Archive for April 2011


April 24, 2011

Eulogy for Edythe

This is a service of thanksgiving for the life of Edythe Irene Heintz – a caring sister, faithful wife, devoted mother, loving aunt and grandmother, dedicated teacher, and good neighbor.  Though we gather today to mourn her loss to us, we do so in gratitude for the many ways in which she touched and enriched our lives during her nearly sixty-eight years with us.

An accomplished professional educator whose career spanned thirty-six years, Edythe served the public as a teacher at many levels from nursery school and kindergarten through high school, as a supervisor of fellow teachers and counselors, as coordinator of a child development center, and as a specialist consultant and teacher of the mentally retarded.  She earned bachelor’s and master’s degrees from the University of Oregon as well as four professional certificates, and served as an officer in several of the nine professional organizations of which she was a member.  She pursued basic educational research and assisted the advisory boards of institutions such as the Pearl Buck Center in Eugene and the Developmental Disabilities Council.  Throughout her career, Edythe took delight in community volunteer activities: she was a Parent-Teacher Association president, a Sunday school teacher in the Unitarian Church, a den mother for Cub Scouts and an organizer of outdoor education camps for mentally retarded youth. 

Yet those of us now gathered here to remember Edythe were touched by her in ways which cannot be summarized by a brief review of her distinguished public and professional career.  I know we all carry within our hearts and memories vivid impressions of Edythe’s unique spirit and these arise naturally from the common well of shared human experience. 

Edythe Irene was the eldest of six daughters and two sons born to Samuel P. and Effie E. Ware.  All of her sisters – Theresa, Virginia, Mildred, Dorothy and Naomi – survive her, as well as her two brothers, Samuel Parker (Pete) and Frank Jackson.  As the eldest child in a large family, Edythe was early accustomed to assuming heavy responsibilities for her younger siblings’ care and upbringing.  The character traits she developed to cope with this were evident throughout her life:  she was a nurturing personality, with deep reserves of compassion and understanding, yet leavened by a keen ability to organize and motivate all those around her. 

Her husband, John Pittinger Heintz, whom she met and married at the University of Oregon, survives her, together with three sons; Thomas Pittinger, John Eden and Ronald Terrence.  Edythe was blessed with three granddaughters – Crystal, Julie and Lisa – through her son Thomas and daughter-in-law Patricia, all of whom survives.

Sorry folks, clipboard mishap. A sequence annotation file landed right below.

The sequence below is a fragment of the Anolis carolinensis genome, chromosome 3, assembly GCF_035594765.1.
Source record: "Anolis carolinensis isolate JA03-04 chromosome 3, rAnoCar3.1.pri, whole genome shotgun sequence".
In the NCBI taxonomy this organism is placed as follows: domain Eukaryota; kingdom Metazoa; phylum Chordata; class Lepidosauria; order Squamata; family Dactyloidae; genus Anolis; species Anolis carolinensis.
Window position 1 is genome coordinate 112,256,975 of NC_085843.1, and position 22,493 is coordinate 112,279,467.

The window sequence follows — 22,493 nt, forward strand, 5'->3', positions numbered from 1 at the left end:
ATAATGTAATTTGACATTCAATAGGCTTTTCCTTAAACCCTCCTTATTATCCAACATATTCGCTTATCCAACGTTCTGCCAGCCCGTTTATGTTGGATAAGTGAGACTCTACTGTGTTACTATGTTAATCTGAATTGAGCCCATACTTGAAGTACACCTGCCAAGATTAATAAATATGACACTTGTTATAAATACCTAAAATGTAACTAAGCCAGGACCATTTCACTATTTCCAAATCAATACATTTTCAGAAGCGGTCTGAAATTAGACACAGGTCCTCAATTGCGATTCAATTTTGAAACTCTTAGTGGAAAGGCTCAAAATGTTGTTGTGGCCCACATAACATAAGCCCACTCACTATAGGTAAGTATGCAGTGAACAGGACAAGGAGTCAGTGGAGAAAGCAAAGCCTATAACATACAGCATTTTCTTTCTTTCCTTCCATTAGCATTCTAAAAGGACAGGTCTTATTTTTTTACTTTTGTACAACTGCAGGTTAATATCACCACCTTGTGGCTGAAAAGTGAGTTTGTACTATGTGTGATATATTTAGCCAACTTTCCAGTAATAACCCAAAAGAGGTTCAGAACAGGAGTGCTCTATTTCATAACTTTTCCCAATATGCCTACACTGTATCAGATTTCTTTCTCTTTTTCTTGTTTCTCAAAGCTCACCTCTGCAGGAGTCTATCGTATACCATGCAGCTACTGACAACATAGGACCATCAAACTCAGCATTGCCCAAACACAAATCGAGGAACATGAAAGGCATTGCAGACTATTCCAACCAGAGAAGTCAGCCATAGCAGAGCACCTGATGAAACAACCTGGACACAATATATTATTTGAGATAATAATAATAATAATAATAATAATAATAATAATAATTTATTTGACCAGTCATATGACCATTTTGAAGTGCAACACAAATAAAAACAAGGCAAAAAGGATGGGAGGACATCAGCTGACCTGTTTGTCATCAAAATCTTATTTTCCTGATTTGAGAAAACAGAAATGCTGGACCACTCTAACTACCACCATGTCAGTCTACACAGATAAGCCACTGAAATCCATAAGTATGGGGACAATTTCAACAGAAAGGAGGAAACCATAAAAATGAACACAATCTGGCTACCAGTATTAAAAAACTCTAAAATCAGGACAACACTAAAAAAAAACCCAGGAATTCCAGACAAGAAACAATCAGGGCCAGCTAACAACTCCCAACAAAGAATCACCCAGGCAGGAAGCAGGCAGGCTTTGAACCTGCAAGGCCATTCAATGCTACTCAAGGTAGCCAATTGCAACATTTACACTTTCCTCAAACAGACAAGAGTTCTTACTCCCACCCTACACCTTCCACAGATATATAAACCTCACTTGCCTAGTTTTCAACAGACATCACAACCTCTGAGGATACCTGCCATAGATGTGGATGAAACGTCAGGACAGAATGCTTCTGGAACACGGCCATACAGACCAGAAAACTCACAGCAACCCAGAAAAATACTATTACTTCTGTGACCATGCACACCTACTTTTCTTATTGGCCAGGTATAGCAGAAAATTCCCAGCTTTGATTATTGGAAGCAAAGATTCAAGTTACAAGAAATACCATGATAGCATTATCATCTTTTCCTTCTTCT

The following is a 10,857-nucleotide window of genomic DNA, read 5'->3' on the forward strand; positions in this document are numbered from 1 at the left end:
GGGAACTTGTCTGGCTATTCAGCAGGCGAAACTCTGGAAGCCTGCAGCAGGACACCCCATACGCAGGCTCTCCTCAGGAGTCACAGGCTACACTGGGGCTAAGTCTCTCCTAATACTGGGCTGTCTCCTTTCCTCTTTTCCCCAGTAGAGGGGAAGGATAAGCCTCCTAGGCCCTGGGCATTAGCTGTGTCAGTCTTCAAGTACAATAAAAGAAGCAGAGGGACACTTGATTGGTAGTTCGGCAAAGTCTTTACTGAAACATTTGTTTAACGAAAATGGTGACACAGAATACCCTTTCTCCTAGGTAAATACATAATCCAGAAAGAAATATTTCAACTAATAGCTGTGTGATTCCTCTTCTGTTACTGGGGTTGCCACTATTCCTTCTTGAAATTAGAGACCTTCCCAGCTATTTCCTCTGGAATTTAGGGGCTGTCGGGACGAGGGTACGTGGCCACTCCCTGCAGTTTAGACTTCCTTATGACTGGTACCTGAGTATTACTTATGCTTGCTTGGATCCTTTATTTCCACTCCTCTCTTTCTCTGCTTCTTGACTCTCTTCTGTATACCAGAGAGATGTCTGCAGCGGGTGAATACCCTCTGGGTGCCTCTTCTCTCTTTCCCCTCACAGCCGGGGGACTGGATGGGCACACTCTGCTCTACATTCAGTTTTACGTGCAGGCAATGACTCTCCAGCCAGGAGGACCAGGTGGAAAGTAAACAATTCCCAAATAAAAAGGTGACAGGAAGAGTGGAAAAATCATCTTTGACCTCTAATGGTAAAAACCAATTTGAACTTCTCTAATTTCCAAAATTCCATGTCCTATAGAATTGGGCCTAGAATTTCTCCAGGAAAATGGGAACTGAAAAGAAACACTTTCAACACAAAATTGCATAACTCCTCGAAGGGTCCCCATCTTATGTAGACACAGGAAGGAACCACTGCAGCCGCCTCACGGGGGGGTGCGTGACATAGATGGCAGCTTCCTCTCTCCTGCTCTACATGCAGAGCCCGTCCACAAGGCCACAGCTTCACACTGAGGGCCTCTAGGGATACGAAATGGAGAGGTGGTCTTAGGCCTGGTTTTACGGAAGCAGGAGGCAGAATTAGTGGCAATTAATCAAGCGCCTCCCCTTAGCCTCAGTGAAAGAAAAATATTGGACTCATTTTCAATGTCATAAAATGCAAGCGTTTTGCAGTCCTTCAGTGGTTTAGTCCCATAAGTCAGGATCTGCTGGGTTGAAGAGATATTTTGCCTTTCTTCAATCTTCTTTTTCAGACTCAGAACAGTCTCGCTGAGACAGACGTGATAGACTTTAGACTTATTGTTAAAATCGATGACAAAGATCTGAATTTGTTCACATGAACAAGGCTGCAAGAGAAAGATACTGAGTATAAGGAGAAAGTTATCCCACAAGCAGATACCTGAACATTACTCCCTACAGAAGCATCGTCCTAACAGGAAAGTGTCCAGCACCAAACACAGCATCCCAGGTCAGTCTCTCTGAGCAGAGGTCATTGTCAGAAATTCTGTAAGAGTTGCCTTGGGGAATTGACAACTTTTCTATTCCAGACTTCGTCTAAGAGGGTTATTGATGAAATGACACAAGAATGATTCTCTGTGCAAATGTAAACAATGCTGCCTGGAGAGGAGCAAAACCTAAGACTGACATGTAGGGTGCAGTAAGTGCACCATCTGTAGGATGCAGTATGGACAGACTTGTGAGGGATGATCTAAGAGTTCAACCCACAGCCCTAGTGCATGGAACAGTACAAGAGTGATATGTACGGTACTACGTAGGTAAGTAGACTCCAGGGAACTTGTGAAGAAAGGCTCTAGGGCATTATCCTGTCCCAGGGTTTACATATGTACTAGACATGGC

As Edythe’s son, my earliest memories of her are too primal and pre-verbal to articulate.  She was the first person I knew before and after coming into the world, and she shaped my inner realm as surely as she did my endeavors in the public sphere.  The ties between a mother and her son are deep and difficult, so our relationship was not always an easy one.  As I grew older, I became better able to understand and share her simple human pleasures and delight in living.  Although Edythe spent her early childhood in eastern urban settings, she reveled in the fruitful abundance of the western Oregon valleys, particularly the berry crops of the Willamette Valley, which she gathered throughout her life while able to do so. When she could no longer stand or stoop to gather them herself, she asked me to drive her to the fields just to watch others harvesting strawberries, raspberries, blueberries, boysenberries, marionberries and loganberries.  In summer she kept time by the ripening of each berry crop in its turn.   Edythe was fascinated by the inscrutable and unique personalities of cats, both domestic and wild.  She tolerated their every idiosyncrasy except their desire to hunt the birds and squirrels in her garden.

Edythe was sorely afflicted by painful physical debilities in her last years and I was blessed with the opportunity to serve as her primary caregiver.  It was difficult to live daily with the pain of my mother’s declining health, yet I admired her dignity and independent spirit.  She found it hard to gradually reduce the scope of her activity as her condition worsened, but she bore this with a valiant determination to maintain herself so she could continue to serve her extended family.  Although Edythe was periodically riven by severe pain, her passing occurred peacefully as she slept in her own bedroom, surrounded with the familiar.  We can take consolation in this, and also be glad of Edythe’s life among us even as we mourn her loss.

Following this service you are all welcome to attend a gathering at Edythe’s home to share your memories of her. 

(These remarks were prepared and delivered by John E. Heintz at Edythe’s memorial service on 23 November 1990.)